INSIDER TIPSebastian Inlet State Park, just north of Vero, is one of the best spots in the state for both surfing and fishing.


PHOTO:P. Mikuta/Shutterstock

Ponce Inlet

Just 10 miles south of the hectic spring break and biker scene of Daytona Beach lies one of east coast Florida’s most quaint seaside spots, Ponce Inlet. The Ponce de Leon Inlet Lighthouse—built in 1835, and the largest lighthouse in Florida—is the crown jewel in the town of roughly 3,000, and looks like something you’d spot along the coast of Maine. There’s an observation tower as well as surrounding nature trails to explore. Lighthouse Point Park, on the southern tip of the peninsula, has beaches with sugar-fine sand and calm waters that are often pocked with playful dolphins. Cool off with a rum-spiked cocktail at the Hidden Treasure Rum Bar & Grill, next to the lighthouse, and feast on flopping-fresh Florida fish at waterfront Down the Hatch Seafood Company.

INSIDER TIPStroke a stingray in the touch pool and learn about turtle and seabird rehabilitation programs with a visit to the Marine Science Center, a great family outing.


PHOTO:Brian Lasenby/Shutterstock

Cedar Key

Located about 2.5 hours north of Tampa on the Gulf Coast, the low-development cluster of islands that comprise Cedar Key make for a very different kind of Florida vacation. Here, getting back to nature and the simple things are the focus, and Cedar Key feels like the kind of Florida locale where Hemingway would hang his hat. The Cedar Key Seafood Festival, held every October at the start of stone crab season, is a great time to visit, as it’s one of just a few times during the year when visitors can access nearby Seahorse Key (reached by boat), a protected island with a historic lighthouse that’s part of the Cedar Key National Wildlife Refuge. Be sure to try local delicacies like mullet dip, oysters, and clam chowder. You can find traditional wooden stilt houses to rent on vacation rental websites, and plan to head out on guided tours with Kayak Cedar Keys to spot horseshoe crabs, ospreys, and raccoons and visit a 19th-century cemetery.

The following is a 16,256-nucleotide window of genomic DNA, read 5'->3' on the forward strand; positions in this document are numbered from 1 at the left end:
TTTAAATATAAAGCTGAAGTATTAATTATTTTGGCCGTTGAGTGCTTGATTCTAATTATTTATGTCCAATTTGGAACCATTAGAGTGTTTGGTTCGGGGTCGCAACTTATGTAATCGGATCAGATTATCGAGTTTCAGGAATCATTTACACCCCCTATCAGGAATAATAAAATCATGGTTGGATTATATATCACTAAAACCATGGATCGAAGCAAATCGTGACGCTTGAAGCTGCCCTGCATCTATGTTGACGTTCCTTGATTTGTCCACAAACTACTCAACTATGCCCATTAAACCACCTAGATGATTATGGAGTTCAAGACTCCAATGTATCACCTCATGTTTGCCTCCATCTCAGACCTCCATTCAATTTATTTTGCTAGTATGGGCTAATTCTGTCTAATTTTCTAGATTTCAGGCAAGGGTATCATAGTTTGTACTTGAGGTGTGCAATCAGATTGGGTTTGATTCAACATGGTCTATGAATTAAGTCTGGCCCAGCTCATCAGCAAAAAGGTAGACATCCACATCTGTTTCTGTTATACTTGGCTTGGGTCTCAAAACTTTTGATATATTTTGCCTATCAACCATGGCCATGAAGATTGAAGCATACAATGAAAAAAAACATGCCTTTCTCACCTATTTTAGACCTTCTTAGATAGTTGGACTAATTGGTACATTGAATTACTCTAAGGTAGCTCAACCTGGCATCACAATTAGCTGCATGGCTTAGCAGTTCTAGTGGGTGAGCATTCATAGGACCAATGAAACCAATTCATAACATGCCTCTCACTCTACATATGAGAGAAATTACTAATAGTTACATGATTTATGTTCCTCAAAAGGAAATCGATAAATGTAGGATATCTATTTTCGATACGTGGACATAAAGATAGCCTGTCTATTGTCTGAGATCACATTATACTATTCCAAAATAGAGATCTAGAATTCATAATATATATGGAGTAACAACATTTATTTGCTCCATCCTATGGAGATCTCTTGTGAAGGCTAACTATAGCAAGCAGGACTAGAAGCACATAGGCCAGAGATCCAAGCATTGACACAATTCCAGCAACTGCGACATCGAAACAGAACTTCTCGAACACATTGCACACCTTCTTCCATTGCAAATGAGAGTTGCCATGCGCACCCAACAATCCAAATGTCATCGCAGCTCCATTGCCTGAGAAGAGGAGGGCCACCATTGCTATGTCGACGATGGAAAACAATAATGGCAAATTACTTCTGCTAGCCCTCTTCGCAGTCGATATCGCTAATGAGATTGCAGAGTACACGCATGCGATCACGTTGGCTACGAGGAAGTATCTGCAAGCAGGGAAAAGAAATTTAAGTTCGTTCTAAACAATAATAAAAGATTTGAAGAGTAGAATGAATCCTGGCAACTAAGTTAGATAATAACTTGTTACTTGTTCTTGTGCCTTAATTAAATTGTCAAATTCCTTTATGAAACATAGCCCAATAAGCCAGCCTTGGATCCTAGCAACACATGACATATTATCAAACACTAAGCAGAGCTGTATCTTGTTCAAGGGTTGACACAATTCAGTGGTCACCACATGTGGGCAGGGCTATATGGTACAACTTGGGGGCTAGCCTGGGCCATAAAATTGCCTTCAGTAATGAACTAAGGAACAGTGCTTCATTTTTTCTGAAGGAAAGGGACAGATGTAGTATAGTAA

INSIDER TIPYou’ll likely be directed to Tony’s Seafood Restaurant for the famous clam chowder, but be sure to hit Kona Joe’s Island Café, too, for Florida’s tastiest shrimp and grits.


Vilano Beach

Historic St. Augustine, America’s oldest town, is one of Florida’s top tourist attractions and can feel as crowded as a theme park much of the year. Travelers in the know opt to visit as a day trip then bed down just north in the quieter coastal community of Vilano BeachMagic Beach Motel is a cool retro hotel with funky murals in the rooms and complimentary breakfast to start you off right for a day of sun and surf on Vilano’s pristine beach. For the most romantic hotel in town, book in at the historic Casa Monica Resort & Spa. A dinner favorite, with outdoor tables overlooking the Tolomoto River, is Beaches at Vilano. Live music accompanies the sunsets here, and the seafood is second to none.

INSIDER TIPThe beach at Vilano is one of the best in Florida for finding shark’s teeth. Just sift through the sand at low tide and look for telltale razor-sharp edges glinting among the shell shrapnel.


PHOTO:Javier Cruz Acosta/Shutterstock

Anna Maria Island

From crème brûlée French toast for breakfast at Ginny and Jane E’s, a restaurant and beach-inspired home furnishings shop housed inside a former IGA grocery store, to pedaling a beach cruiser around the quiet residential streets, Anna Maria Island activities are as good as Florida’s Gulf Coast beach life gets. Located at the northern tip of a barrier island just offshore from swanky Sarasota, AMI, as the locals call it, is almost entirely free of chain stores and hotels. Settle in at a table with your toes in the sand at the Sandbar for beautiful sunsets and killer grouper sandwiches. And head to Beach Bums to rent toys like beach cruisers, SUPs, surrey bikes, and kayaks.

INSIDER TIPPineapplefish Rentals has an incredible selection of artistically decorated bungalows and villas on AMI’s beautiful canals and sugar sand beaches.

For more on this story go to:


Your email address will not be published. Required fields are marked *